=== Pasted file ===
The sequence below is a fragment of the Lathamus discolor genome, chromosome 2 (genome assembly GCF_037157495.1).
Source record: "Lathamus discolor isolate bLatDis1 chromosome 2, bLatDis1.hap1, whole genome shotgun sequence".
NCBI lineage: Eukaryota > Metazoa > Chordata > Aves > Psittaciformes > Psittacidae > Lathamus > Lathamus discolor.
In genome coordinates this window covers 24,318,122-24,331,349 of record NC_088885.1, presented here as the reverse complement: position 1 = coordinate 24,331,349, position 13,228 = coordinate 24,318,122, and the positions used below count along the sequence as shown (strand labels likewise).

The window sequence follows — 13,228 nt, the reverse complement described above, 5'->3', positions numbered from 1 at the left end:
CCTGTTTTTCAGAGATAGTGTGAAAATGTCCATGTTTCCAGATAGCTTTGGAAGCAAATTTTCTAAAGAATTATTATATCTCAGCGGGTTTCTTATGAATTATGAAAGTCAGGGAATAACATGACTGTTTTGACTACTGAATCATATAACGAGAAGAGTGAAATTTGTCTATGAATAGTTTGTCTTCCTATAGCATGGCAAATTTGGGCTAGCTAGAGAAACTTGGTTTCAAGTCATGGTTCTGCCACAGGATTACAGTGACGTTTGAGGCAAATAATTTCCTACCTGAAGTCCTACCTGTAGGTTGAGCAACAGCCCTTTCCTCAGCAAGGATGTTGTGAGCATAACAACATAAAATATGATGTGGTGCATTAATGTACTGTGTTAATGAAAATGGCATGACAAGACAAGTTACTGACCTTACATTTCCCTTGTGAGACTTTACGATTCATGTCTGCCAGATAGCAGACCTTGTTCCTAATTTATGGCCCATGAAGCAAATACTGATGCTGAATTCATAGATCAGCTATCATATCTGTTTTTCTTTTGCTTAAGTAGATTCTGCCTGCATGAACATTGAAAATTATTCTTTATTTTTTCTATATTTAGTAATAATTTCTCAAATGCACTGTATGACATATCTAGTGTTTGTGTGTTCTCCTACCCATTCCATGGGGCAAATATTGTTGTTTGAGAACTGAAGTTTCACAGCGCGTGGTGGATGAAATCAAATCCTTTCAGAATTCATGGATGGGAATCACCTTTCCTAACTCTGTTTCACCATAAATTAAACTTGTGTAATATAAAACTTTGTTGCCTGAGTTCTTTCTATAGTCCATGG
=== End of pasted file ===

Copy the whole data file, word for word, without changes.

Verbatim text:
The sequence below is a fragment of the Lathamus discolor genome, chromosome 2 (genome assembly GCF_037157495.1).
Source record: "Lathamus discolor isolate bLatDis1 chromosome 2, bLatDis1.hap1, whole genome shotgun sequence".
NCBI lineage: Eukaryota > Metazoa > Chordata > Aves > Psittaciformes > Psittacidae > Lathamus > Lathamus discolor.
In genome coordinates this window covers 24,318,122-24,331,349 of record NC_088885.1, presented here as the reverse complement: position 1 = coordinate 24,331,349, position 13,228 = coordinate 24,318,122, and the positions used below count along the sequence as shown (strand labels likewise).

The window sequence follows — 13,228 nt, the reverse complement described above, 5'->3', positions numbered from 1 at the left end:
CCTGTTTTTCAGAGATAGTGTGAAAATGTCCATGTTTCCAGATAGCTTTGGAAGCAAATTTTCTAAAGAATTATTATATCTCAGCGGGTTTCTTATGAATTATGAAAGTCAGGGAATAACATGACTGTTTTGACTACTGAATCATATAACGAGAAGAGTGAAATTTGTCTATGAATAGTTTGTCTTCCTATAGCATGGCAAATTTGGGCTAGCTAGAGAAACTTGGTTTCAAGTCATGGTTCTGCCACAGGATTACAGTGACGTTTGAGGCAAATAATTTCCTACCTGAAGTCCTACCTGTAGGTTGAGCAACAGCCCTTTCCTCAGCAAGGATGTTGTGAGCATAACAACATAAAATATGATGTGGTGCATTAATGTACTGTGTTAATGAAAATGGCATGACAAGACAAGTTACTGACCTTACATTTCCCTTGTGAGACTTTACGATTCATGTCTGCCAGATAGCAGACCTTGTTCCTAATTTATGGCCCATGAAGCAAATACTGATGCTGAATTCATAGATCAGCTATCATATCTGTTTTTCTTTTGCTTAAGTAGATTCTGCCTGCATGAACATTGAAAATTATTCTTTATTTTTTCTATATTTAGTAATAATTTCTCAAATGCACTGTATGACATATCTAGTGTTTGTGTGTTCTCCTACCCATTCCATGGGGCAAATATTGTTGTTTGAGAACTGAAGTTTCACAGCGCGTGGTGGATGAAATCAAATCCTTTCAGAATTCATGGATGGGAATCACCTTTCCTAACTCTGTTTCACCATAAATTAAACTTGTGTAATATAAAACTTTGTTGCCTGAGTTCTTTCTATAGTCCATGG